This confused me so I asked my wife who is a native speaker. She says "מסמן את הסוס " is to put a mark on the the horse (e.g. Draw an X on it). But " מסמן לסוס " is to signal to the horse, like to tell a trained horse to do something by waving your hand. I hope that's right - she rarely lies to me.
Yes, I had gotten the horse sentence first, so when the dog sentence came up I was confused, thinking "mark" didn't make sense there. Then, when I looked it up and saw that it could also mean "signal", I decided to try that in my answer the next time the horse sentence came up, and it was accepted. But, according to jrwilco1's wife, it sounds like "the man signals the tall horse" SHOULDN'T be accepted here because it DOES have את. It that right?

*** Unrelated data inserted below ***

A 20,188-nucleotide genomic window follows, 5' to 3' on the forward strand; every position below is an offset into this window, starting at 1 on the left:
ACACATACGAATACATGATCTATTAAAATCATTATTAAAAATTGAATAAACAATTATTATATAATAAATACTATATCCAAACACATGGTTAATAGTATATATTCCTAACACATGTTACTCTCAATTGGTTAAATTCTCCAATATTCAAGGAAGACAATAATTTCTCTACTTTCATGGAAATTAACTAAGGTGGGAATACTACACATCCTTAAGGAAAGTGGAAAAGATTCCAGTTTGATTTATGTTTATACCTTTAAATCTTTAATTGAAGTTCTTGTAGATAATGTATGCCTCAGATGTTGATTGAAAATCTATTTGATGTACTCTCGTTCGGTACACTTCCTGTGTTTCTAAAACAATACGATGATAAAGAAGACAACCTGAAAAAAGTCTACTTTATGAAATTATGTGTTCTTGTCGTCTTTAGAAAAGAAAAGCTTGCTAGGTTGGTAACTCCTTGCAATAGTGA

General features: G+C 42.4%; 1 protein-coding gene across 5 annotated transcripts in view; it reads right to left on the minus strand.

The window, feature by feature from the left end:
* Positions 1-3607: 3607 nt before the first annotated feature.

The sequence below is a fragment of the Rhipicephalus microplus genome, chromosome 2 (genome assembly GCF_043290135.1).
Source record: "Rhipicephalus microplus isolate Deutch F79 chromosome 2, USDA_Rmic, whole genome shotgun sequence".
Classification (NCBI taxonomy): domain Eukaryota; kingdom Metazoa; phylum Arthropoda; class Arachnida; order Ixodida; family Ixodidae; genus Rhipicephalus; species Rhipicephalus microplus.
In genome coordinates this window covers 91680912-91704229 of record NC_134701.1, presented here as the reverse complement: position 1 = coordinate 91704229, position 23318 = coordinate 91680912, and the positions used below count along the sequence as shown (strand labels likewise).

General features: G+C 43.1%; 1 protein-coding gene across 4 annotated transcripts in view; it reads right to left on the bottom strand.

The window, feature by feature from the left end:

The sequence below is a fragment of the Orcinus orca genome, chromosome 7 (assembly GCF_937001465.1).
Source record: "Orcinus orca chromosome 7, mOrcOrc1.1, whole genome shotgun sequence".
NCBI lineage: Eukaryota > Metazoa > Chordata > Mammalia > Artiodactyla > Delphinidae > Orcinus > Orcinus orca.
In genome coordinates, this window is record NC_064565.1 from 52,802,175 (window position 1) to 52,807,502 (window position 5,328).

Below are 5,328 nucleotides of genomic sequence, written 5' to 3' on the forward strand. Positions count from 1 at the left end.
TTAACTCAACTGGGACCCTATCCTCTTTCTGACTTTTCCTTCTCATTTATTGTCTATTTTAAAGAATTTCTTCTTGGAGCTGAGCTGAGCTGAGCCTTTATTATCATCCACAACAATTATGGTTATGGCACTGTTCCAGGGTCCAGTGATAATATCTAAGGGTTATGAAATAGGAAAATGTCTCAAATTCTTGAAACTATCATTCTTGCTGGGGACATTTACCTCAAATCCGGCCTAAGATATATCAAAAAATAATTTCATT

I heard an interesting tidbit about why an X can be used for the signature of an illiterate person. In Job 31:35, Job says, “Here is my signature!” In Hebrew, he says, “Here is my tav” (or taw), the last letter of the Hebrew alphabet. In modern Hebrew, tav is ת, but in Paleo Hebrew, it’s X.